The Top 10 Homilies of 2014
Last year’s podcast “album” was called Search Party. It was meant to focus our attention on the lost sheep who had wandered away from God. The album artwork showed four sheep and one was straying. Each homily had a little featured image that was a sheep on a colored background that matched the liturgical color of Mass. I’ll probably never again give that much attention to podcast artwork! As I reflected back on the past year I felt that a few homilies stood out above the rest. Without further ado, here are what I consider to be the best of 2014.
The Crooked Yardstick continues to be a challenge in my life and I also continue to struggle with the nightly examen. I could listen to this homily every month and still get something out of it.
This is a great homily for the Advent season, as we often forget to give something to Jesus. He wants nothing more than our hearts, but too often we give our hearts to all kinds of busyness and forget God and His people. We can never tire of putting in the work to be welcoming, especially when it means welcoming Our Savior.
This was a great idea but the homily should have been shorter and more direct. It’s another message that I need to hear every month. Trying to live a full life without being burdened by it has been a constant challenge for me and a frequent theme in homilies.
This homily changed my view of funerals and caskets. I wish everyone could see the world as a collapsing mine and realize all the Saints and Angels working to prepare us to be brought out into the light at the end of the tunnel.
This was the most downloaded homily of 2014 with 224 downloads. Unfortunately, it’s hard to remember the three pieces of advice after you’ve heard the homily: Let Him Lead, Lift with the Lord, and Labor with Love. In retrospect, I used a lot of extra examples here beyond what I really needed to make the point.
This homily wasn’t recorded live because I didn’t actually give a homily that weekend. I thought this homily up while on a youth retreat, and delivered it in front of a microphone on Monday. This was the second most downloaded homily at 128 downloads. I think the question is essential to our journey of faith. So many fail to accept Christ as their “one-and-only” and are really still “dating”, having never made a real commitment to one particular God.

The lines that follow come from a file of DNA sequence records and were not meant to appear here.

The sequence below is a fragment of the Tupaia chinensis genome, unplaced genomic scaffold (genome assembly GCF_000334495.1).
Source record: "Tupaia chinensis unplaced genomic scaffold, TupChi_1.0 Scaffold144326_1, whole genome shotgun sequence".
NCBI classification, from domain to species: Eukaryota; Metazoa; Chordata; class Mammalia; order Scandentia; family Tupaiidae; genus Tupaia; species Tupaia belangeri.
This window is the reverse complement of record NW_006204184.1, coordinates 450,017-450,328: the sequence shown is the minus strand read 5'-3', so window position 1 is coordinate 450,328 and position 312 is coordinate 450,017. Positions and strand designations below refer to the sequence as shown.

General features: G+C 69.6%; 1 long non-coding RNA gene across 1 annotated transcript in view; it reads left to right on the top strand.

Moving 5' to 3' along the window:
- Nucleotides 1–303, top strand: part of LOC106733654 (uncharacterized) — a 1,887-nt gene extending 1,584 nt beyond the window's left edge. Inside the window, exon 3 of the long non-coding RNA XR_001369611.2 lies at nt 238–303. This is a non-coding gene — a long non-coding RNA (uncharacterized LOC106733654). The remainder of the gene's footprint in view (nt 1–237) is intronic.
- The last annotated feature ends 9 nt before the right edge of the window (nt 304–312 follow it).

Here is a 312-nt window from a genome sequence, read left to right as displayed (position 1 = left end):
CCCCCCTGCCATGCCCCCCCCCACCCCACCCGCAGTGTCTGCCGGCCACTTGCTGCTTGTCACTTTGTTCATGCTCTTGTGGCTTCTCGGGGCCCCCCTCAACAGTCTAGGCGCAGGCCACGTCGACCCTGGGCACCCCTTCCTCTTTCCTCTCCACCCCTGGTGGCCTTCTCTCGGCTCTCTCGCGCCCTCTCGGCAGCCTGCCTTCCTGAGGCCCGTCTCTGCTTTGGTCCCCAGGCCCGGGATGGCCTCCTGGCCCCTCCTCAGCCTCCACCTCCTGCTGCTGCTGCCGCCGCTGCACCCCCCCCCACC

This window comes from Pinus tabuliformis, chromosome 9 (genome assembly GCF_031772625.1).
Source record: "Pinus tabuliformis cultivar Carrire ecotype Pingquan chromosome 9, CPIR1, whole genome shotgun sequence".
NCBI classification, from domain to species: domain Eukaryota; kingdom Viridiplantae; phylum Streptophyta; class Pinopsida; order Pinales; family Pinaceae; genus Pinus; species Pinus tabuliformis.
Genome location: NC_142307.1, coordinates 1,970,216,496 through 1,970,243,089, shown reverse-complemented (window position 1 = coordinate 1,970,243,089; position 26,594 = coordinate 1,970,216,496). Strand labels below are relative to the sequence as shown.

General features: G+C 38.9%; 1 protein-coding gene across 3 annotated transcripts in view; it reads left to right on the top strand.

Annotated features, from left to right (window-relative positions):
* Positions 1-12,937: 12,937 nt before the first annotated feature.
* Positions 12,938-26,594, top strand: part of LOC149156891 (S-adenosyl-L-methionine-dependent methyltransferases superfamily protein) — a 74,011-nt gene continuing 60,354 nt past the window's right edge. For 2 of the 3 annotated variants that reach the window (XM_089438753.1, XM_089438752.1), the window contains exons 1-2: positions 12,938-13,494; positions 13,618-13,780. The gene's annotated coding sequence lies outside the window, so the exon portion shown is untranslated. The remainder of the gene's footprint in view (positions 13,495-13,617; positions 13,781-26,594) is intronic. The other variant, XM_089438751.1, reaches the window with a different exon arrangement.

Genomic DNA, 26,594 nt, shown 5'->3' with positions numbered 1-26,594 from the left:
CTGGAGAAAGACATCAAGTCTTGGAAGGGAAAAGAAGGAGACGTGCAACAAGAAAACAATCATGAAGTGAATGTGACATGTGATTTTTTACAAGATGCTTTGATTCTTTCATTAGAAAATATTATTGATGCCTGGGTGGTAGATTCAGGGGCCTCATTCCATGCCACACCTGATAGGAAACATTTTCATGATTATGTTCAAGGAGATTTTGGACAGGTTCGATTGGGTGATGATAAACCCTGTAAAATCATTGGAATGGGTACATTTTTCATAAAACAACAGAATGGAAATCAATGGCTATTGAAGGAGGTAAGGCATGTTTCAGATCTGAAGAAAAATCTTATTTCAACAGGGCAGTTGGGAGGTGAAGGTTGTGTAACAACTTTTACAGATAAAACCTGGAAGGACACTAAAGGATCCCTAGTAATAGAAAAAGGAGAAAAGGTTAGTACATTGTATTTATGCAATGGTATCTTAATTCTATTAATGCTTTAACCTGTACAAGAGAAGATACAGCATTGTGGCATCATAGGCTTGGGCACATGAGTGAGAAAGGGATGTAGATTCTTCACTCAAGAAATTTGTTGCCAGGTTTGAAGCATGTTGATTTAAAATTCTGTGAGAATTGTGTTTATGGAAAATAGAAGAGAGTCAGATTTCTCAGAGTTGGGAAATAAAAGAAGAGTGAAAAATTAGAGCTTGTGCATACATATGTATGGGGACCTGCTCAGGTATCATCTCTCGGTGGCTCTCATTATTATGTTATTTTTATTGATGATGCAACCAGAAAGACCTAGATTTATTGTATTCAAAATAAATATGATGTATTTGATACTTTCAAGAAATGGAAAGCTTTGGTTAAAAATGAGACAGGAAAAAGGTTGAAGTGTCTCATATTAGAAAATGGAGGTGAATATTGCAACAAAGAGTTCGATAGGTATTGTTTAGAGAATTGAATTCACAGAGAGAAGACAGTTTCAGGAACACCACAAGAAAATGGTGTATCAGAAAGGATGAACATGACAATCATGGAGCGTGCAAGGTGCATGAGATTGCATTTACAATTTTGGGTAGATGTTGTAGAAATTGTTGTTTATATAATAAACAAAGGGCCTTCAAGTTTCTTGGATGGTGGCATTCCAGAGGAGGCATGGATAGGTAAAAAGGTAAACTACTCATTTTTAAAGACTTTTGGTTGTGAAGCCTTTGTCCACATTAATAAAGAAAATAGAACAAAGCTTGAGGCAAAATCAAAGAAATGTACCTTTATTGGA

I find such comfort in the idea that we can look and listen for God’s presence all the time, especially in the midst of life’s storms. The little illustration I throw in here about the eye color was used against me. The very next week after I gave this homily, someone asked me about a friend: “Father, how long have you known so-and-so?” “I don’t know, 6 or 7 years, I said.” “OK, What color are his eyes?” I couldn’t remember. I felt embarrassed, but then incredibly proud — they were listening! Sometimes I am the one who needs to hear the message the most. I have tried to live this idea and it has totally changed my relationship with people.
Personally, I think Roger Goodell (the NFL Commissioner) made a big mistake by making himself the final disciplinarian of the NFL; a three-judge panel would have been a better choice. But it makes for a stellar illustration of our moral teachings. People always resist the idea that Jesus might expect something out of us. He expects much because he loves much, and he knows what we are truly capable of. Society has lost a sense of the gracious manners that are necessary to speak the truth in love.
I think this was one of the best homilies I have ever given. It was one where I barely had time to prepare but God dropped into my lap experiences that fit perfectly with the Gospel message. Like other homilies this year, say too much and cloud the central point: we all need a Savior, and prostitutes, prisoners and arsonists admit this more readily than priests and “good people.” This was also one of the least downloaded homilies all year; Proof that “most popular” doesn’t mean the best. Maybe it needed a catchier title?
If you were counting that makes 9 homilies. What do you think should be #10? Good preaching is about changing minds and hearts; you should be different after you hear a good homily. Many of the homilies I chose for this list are ones that impacted me most deeply. Have you been touched or changed by listening each week? Add a comment here or use my Contact Form and I’ll include your feedback in this post. Thanks for listening.
There were 12 homilies in 2014 with 100+ downloads: